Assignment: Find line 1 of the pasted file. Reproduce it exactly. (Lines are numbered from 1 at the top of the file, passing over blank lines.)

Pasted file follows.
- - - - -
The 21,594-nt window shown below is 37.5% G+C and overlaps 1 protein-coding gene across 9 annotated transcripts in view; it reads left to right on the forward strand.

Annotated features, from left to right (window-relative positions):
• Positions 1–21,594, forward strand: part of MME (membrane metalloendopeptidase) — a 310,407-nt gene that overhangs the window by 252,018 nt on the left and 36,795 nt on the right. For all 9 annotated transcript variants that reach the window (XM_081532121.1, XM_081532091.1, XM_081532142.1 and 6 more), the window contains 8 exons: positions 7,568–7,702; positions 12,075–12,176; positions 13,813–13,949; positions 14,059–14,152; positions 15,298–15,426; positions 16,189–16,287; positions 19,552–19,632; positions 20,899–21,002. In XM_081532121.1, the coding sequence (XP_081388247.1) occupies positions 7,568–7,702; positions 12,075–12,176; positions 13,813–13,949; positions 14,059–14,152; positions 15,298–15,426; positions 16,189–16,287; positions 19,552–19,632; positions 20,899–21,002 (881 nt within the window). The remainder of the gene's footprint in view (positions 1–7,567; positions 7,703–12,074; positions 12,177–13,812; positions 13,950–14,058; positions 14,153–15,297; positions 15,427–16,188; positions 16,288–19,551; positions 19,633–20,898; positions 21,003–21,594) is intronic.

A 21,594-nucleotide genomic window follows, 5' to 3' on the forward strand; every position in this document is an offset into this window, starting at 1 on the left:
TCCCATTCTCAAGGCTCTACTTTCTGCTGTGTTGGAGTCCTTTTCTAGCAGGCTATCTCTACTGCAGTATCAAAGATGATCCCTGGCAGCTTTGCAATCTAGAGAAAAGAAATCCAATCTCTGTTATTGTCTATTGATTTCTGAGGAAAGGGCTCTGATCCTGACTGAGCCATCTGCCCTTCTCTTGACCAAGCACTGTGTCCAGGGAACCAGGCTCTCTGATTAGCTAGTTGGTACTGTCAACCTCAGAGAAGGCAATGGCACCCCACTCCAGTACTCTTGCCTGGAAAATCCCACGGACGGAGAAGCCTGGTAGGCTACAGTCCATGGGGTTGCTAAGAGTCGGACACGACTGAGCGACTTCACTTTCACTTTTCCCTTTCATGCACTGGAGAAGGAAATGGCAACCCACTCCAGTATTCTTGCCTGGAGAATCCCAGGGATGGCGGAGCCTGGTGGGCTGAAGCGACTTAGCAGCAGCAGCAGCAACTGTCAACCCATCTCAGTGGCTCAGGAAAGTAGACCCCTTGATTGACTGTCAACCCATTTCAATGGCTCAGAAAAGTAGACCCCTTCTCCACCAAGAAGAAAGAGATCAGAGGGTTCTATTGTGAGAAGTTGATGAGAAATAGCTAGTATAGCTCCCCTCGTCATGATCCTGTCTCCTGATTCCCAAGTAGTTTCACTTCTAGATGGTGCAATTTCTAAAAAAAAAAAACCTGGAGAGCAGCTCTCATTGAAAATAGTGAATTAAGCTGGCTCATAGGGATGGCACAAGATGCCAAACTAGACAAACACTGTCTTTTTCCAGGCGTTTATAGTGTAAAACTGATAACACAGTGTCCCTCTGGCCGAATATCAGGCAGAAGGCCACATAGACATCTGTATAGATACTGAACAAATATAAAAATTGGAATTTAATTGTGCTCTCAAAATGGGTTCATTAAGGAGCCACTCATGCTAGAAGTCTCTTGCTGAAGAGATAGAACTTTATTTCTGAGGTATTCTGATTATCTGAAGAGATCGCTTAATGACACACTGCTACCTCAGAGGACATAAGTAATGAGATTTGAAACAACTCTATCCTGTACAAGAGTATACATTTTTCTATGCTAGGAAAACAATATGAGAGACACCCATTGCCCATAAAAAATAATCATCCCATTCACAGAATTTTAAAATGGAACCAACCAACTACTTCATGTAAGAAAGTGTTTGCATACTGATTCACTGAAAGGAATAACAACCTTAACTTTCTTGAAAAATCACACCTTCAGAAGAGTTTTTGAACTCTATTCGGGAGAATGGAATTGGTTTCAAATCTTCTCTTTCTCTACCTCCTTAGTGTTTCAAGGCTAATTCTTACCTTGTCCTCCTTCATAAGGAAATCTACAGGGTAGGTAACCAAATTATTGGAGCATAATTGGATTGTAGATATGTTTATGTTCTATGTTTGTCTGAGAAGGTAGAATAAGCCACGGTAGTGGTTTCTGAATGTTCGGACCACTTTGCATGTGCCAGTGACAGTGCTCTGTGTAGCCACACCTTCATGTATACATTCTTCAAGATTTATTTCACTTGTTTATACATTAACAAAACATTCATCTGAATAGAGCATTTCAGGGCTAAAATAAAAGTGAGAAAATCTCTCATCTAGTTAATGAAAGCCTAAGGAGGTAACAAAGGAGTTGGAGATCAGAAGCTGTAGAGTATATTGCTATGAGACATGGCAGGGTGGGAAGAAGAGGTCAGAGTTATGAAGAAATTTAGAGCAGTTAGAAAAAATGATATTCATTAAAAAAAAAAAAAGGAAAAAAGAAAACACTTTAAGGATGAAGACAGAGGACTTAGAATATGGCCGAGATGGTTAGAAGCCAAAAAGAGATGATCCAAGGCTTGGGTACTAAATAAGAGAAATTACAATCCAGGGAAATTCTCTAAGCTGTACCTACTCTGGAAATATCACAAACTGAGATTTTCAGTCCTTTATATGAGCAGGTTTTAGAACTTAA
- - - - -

The 21,594-nt window shown below is 37.5% G+C and overlaps 1 protein-coding gene across 9 annotated transcripts in view; it reads left to right on the forward strand.